'CARTIST' DRIVES IN A LANE OF HIS OWN
If you've lived in Portland for a while you've probably seen one of the Rev. Chuck Linville's crazy cars on the road or parked somewhere.
They're hard to miss, adorned with everything from plastic figures to metal sculptures to sirens, bobblehead dolls and irreverent, satirical messages like "Don't forget to prey!"
It's not the work of a madman. It's all in the name of prankster art.
Linville, a retired postman who's lived in Sellwood for the past 38 years, has made it his hobby to create and drive his "art cars" around town, and engage with people as they react.
Over the past 25 years, Linville has created five art cars, and recently retired/junked his very first art car — Our Lady of Eternal Combustion — that was sinking into the concrete of his driveway.
Of the three art cars currently in his charge, the Danger Car is covered with all things dangerous for you, the Reverend Bill's Vacation Bible Camp car pokes fun at religion, and his current daily driver is called Meat Me in Portland, which is a Subaru Outback with different cuts of meat painted and stuck on.
His house is decked out in the same style, with enough colorful tchotchkes to fill several thrift shops.
Each room has its own theme — the living room has board games stuck to every surface, the bathroom is covered with animated big-mouth Billy Bass fish, and another is devoted to velvet paintings.
Hate it or love it, but you can't argue that Linville is doing his part to keep Portland weird. His uniqueness hasn't gone unnoticed.
In 2014, friend and filmmaker Greg Hamilton convinced Linville that he should make a documentary short about his unique way of seeing the universe.
Hamilton started filming — with longtime collaborator Ira Flowers — in a fly-on-the-wall style reminiscent of renowned filmmaker Les Blank's documentary portraits.
Following the filming, Hamilton raised more than $15,000 through a crowdfunding campaign to complete the project, and then spent the next few months with Flowers in editing and post-production.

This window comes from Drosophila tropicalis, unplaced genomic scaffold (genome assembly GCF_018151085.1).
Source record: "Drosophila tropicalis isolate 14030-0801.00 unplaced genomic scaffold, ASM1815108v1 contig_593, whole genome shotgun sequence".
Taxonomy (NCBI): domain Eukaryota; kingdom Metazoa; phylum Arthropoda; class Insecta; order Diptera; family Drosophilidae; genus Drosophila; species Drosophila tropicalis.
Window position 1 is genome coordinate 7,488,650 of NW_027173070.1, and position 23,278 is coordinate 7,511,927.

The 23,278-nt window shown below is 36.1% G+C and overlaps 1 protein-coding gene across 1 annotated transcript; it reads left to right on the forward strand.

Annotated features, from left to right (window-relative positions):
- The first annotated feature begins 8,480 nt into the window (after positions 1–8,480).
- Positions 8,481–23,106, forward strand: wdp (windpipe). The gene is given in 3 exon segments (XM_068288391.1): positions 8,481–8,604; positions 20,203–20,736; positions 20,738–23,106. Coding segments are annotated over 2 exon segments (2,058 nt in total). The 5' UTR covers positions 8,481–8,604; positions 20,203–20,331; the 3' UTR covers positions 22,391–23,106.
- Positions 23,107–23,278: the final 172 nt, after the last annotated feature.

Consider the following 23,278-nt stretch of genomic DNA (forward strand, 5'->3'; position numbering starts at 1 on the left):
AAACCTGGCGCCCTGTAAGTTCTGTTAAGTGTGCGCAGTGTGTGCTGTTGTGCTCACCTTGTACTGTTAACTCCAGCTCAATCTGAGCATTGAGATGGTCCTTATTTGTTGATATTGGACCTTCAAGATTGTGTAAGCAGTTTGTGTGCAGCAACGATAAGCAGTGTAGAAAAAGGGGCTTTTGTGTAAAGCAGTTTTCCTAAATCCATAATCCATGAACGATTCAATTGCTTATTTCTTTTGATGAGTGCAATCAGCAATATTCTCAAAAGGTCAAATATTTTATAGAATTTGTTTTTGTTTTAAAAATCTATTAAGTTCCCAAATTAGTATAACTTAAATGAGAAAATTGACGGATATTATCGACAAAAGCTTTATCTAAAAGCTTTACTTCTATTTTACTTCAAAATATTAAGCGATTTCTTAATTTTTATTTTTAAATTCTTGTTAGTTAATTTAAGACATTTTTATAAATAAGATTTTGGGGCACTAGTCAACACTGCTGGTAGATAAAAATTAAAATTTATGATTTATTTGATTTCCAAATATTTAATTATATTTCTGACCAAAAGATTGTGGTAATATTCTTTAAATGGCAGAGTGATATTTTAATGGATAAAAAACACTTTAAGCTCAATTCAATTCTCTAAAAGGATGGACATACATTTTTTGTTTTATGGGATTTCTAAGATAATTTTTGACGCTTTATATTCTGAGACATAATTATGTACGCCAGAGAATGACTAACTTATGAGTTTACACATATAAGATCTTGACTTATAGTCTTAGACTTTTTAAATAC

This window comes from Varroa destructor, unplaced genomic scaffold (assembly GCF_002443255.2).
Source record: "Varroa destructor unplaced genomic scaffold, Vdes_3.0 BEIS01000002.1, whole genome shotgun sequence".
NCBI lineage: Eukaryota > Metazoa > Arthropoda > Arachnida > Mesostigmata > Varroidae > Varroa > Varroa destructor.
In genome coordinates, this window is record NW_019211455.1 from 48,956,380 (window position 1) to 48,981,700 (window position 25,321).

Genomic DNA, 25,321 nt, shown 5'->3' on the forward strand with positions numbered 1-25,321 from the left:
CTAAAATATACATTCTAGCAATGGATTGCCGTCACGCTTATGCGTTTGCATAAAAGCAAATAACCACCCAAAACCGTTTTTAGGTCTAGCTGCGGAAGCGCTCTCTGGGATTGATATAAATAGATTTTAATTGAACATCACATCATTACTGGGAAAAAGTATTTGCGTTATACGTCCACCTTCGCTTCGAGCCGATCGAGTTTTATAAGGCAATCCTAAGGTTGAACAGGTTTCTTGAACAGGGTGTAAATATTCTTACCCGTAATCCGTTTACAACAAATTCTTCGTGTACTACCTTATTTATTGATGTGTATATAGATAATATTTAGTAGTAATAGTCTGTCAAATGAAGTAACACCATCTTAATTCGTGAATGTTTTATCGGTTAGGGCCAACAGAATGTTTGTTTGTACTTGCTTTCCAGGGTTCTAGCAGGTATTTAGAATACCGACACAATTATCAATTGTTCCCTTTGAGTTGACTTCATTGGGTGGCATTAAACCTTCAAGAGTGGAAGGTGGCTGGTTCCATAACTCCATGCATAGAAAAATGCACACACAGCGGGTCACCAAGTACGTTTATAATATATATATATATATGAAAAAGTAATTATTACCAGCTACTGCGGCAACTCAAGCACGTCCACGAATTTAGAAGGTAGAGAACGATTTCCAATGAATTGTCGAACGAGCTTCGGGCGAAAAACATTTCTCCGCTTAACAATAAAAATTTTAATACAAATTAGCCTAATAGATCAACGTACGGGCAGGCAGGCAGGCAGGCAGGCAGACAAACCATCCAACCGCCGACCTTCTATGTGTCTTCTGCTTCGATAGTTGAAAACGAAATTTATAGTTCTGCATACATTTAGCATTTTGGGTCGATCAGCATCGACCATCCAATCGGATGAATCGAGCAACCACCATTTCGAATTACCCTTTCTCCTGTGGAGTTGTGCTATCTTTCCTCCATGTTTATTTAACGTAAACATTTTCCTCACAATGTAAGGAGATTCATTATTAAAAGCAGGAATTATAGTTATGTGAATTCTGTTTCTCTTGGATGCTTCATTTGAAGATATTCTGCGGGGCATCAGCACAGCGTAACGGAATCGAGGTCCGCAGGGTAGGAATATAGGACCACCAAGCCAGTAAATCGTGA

Earlier this month "Thou Shall Not Tailgate" was screened to a sold-out audience at the Hollywood Theatre, receiving a wildly enthusiastic reception. Hamilton is thrilled.
On Sunday, Feb. 25, the 25-minute film will have its national festival debut at the Portland International Film Festival, bringing the project full circle.
The film is not just a story about Linville. It's more universal, says Hamilton: "It's also a story about Portland, Oregon, a place with a long history of outcasts and weirdness undergoing a cultural shift of sorts. The city has exploded in population and development and is rapidly transforming into a place at risk of losing its soul. In some ways, Chuck is the antidote to all of that."
The film lets viewers peek into Linville's world, where his habit of poking fun at all layers of social issues, religion and politics is "a solution to boredom," Hamilton explains.
It's no surprise that Linville is a founding member of the Portland Cacophony Society, a collection of local artists, musicians and pranksters that author Chuck Palahniuk wrote about in his Portland expose "Fugitives and Refugees."
Hamilton first met Linville through the Cacophony Society, at a friend's wedding that Linville — an ordained minister — officiated.
"My desire is to introduce Chuck to people," says Hamilton, who's been involved in the Portland film scene for the past 14 years and is on the board of directors for the Hollywood Theatre.
Whether people are indifferent, enthusiastic or offended by his work is A-OK with both artist and filmmaker.
Hamilton says Linville feeds off his audience's reactions, and doesn't expect everyone to love it. "That's your interpretation," he's been known to tell people, Hamilton says. "You can figure that one out for yourself, I'm just putting it out there."
The 41st Portland International Film Festival continues through March 1. See the premiere of "Thou Shall Not Tailgate" during Oregon Shorts Program at 12:30 p.m. Sunday, Feb. 25 at the Northwest Film Center's Whitsell Auditorium, 1219 S.W. Park Ave. For more: www.nwfilm.org